Sin and Sickness

The issue of sin and sickness is a delicate matter when limited to one’s own basic understanding of Scripture. Christians assume sickness, punishment, and death are a result of their sinfulness.  One quickly may apply Rm. 6:23, “the wages of sin is death,” as a direct correspondence of the fruit they bear as a result of their actions.  Often, in society today, sickness to an individual is believed to be caused by the sin that he or she has committed. However, this is not the case. To properly understand the correct nature of sin and sickness, we must turn to the very beginning – the Creation narrative in Genesis.

When reading the creation narrative, it is apparent that humanity was meant to live in paradise, where there was no sickness or sorrow. Because of the sin committed by Adam and Eve, man was removed from Paradise and faced the consequences of sickness, suffering and death. Thus, this Original Sin led to death in the world and also, generally speaking, their sin led to sickness in the world: i.e., things fall apart, people get sick and die; there is evil and darkness around us. The purpose of humanity was not for suffering, but that they can share an eternal communion with God.  Only in this world, or earthly realm is it consumed by death or sickness, which is a direct result of the devil’s dominion over it. It is because of this dominion that we all commit sin, suffer and die.  Even as society progresses with cures for once untreatable illnesses, the fact of the matter remains that morbidity and mortality are still present. Thus, the efforts by society are meager as it only masks a greater problem, which is the inherent sin and destruction.

Thus, healing beyond the scope of medicine is important. Since sin and sickness are so inherent, prayers and supplications that petition the return of God’s kingdom on earth as it was in the time Adam must be made. This kingdom, free of all the aforementioned negativities is what we heed for when we pray for God’s kingdom to come as in the Lord’s Prayer. This original kingdom to return is what will restore the earth into the proper order.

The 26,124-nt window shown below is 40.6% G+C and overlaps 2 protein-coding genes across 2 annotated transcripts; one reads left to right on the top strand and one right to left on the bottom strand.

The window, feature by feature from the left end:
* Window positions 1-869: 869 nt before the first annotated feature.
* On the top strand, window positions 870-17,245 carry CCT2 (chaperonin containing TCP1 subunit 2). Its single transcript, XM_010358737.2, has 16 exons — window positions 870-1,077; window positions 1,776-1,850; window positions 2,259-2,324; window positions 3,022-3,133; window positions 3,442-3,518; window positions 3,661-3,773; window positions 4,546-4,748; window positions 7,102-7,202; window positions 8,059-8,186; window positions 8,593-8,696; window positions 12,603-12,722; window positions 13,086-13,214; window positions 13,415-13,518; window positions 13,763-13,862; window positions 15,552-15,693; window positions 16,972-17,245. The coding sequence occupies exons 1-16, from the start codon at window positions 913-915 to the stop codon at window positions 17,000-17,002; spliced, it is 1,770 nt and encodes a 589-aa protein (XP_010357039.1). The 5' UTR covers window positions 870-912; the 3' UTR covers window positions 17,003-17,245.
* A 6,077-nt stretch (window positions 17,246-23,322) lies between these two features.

The implementation of sickness, which is a result of the original sin, not everyday sin, allows the healing ministry of the Church to take place. The Church is what presents Christ in this fallen world! It is our accountability to bring healing to those who are around us as we will be asked in the Last Judgment if we “visited the sick” (Mt. 25:36).  However, the sacrament of healing and the anointing of the sick are elements that are deficient on the parish level as we leave those who are in need of physical or spiritual healing to be left alone or to die.

Healing is in the root of the Church. Many of the rites or sacraments of the Church entail some indication of healing. Jesus, the second Adam has come to reverse the calamities associated with the fall. The sickness and despair brought about by man’s downfall are overturned with Jesus’ ministry. Jesus proclaims to be the Messiah to John by simply saying that now “the blind receive their site and the lame walk, lepers are cleansed, and the deaf hear, and the dead are raised up…” (Mt.  11:5).  Jesus’ miracles proclaim that the kingdom is at hand. In Mt. 9:35, Jesus is seen going through every village and in addition to His teaching, healing is also a component that is contributed in His ministry. Thus, through His miracles, we see the kingdom, because the original kingdom – the garden, was without infirmity.